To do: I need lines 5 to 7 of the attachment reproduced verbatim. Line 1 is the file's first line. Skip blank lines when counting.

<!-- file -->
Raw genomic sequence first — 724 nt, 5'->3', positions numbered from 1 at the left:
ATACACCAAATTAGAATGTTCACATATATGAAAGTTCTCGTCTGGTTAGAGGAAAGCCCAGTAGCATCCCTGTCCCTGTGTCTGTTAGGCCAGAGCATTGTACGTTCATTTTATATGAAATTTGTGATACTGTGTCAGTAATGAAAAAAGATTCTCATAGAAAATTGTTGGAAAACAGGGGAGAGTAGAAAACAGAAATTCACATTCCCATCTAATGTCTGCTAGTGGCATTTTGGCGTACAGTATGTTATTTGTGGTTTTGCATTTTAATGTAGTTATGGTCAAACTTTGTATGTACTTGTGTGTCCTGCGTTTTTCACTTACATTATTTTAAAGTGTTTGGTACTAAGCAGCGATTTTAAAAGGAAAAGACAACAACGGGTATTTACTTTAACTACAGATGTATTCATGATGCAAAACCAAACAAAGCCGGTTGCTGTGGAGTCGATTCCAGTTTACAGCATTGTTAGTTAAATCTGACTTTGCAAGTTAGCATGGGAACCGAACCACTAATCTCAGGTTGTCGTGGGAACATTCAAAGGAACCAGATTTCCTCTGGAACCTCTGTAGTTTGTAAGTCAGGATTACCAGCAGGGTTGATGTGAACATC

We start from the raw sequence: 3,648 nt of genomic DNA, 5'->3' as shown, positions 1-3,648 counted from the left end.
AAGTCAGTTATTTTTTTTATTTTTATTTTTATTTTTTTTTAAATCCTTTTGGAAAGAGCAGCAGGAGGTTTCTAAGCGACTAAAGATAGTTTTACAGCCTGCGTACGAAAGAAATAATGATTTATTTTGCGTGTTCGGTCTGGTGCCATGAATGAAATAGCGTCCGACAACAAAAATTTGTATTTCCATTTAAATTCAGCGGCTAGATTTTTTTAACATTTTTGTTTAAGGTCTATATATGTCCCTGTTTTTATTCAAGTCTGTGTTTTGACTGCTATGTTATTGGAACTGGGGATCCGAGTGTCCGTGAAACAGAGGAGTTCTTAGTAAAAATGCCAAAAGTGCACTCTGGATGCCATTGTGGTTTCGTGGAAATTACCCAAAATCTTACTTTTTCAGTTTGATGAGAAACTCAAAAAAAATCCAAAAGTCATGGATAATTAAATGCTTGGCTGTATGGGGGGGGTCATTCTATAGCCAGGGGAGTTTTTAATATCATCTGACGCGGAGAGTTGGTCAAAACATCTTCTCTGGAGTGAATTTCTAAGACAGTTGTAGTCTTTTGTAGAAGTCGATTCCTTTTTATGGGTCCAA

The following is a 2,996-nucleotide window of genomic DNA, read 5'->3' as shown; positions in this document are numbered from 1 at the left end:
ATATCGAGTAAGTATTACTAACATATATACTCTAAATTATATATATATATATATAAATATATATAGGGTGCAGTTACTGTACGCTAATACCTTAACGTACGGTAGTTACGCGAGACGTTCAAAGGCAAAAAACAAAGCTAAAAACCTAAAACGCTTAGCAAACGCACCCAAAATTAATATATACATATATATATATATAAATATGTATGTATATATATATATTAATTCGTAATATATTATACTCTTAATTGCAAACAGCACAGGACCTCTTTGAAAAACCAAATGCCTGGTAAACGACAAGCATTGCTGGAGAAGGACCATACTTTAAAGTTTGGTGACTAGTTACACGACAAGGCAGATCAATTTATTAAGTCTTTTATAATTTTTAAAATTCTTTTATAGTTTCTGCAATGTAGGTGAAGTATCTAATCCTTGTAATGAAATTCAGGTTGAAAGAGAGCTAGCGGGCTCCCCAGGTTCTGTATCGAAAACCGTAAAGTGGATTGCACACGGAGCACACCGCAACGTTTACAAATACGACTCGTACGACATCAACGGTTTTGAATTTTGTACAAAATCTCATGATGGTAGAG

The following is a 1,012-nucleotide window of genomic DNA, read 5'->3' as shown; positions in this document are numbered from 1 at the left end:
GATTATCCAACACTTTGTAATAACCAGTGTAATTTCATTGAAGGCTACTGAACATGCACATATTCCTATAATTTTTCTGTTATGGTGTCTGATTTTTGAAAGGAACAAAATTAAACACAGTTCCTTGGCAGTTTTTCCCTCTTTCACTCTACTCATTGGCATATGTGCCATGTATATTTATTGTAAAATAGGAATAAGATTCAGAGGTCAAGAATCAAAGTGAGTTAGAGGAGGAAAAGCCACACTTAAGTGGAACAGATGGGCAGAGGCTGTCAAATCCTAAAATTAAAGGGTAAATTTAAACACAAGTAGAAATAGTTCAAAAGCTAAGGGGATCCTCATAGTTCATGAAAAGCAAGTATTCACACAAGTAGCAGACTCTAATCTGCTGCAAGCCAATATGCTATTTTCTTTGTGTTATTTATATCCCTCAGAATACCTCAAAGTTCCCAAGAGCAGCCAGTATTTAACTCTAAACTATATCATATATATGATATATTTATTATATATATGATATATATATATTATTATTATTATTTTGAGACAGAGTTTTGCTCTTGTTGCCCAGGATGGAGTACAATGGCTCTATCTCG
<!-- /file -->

The following is a 2,996-nucleotide window of genomic DNA, read 5'->3' as shown; positions in this document are numbered from 1 at the left end:
ATATCGAGTAAGTATTACTAACATATATACTCTAAATTATATATATATATATATAAATATATATAGGGTGCAGTTACTGTACGCTAATACCTTAACGTACGGTAGTTACGCGAGACGTTCAAAGGCAAAAAACAAAGCTAAAAACCTAAAACGCTTAGCAAACGCACCCAAAATTAATATATACATATATATATATATAAATATGTATGTATATATATATATTAATTCGTAATATATTATACTCTTAATTGCAAACAGCACAGGACCTCTTTGAAAAACCAAATGCCTGGTAAACGACAAGCATTGCTGGAGAAGGACCATACTTTAAAGTTTGGTGACTAGTTACACGACAAGGCAGATCAATTTATTAAGTCTTTTATAATTTTTAAAATTCTTTTATAGTTTCTGCAATGTAGGTGAAGTATCTAATCCTTGTAATGAAATTCAGGTTGAAAGAGAGCTAGCGGGCTCCCCAGGTTCTGTATCGAAAACCGTAAAGTGGATTGCACACGGAGCACACCGCAACGTTTACAAATACGACTCGTACGACATCAACGGTTTTGAATTTTGTACAAAATCTCATGATGGTAGAG

The following is a 1,012-nucleotide window of genomic DNA, read 5'->3' as shown; positions in this document are numbered from 1 at the left end: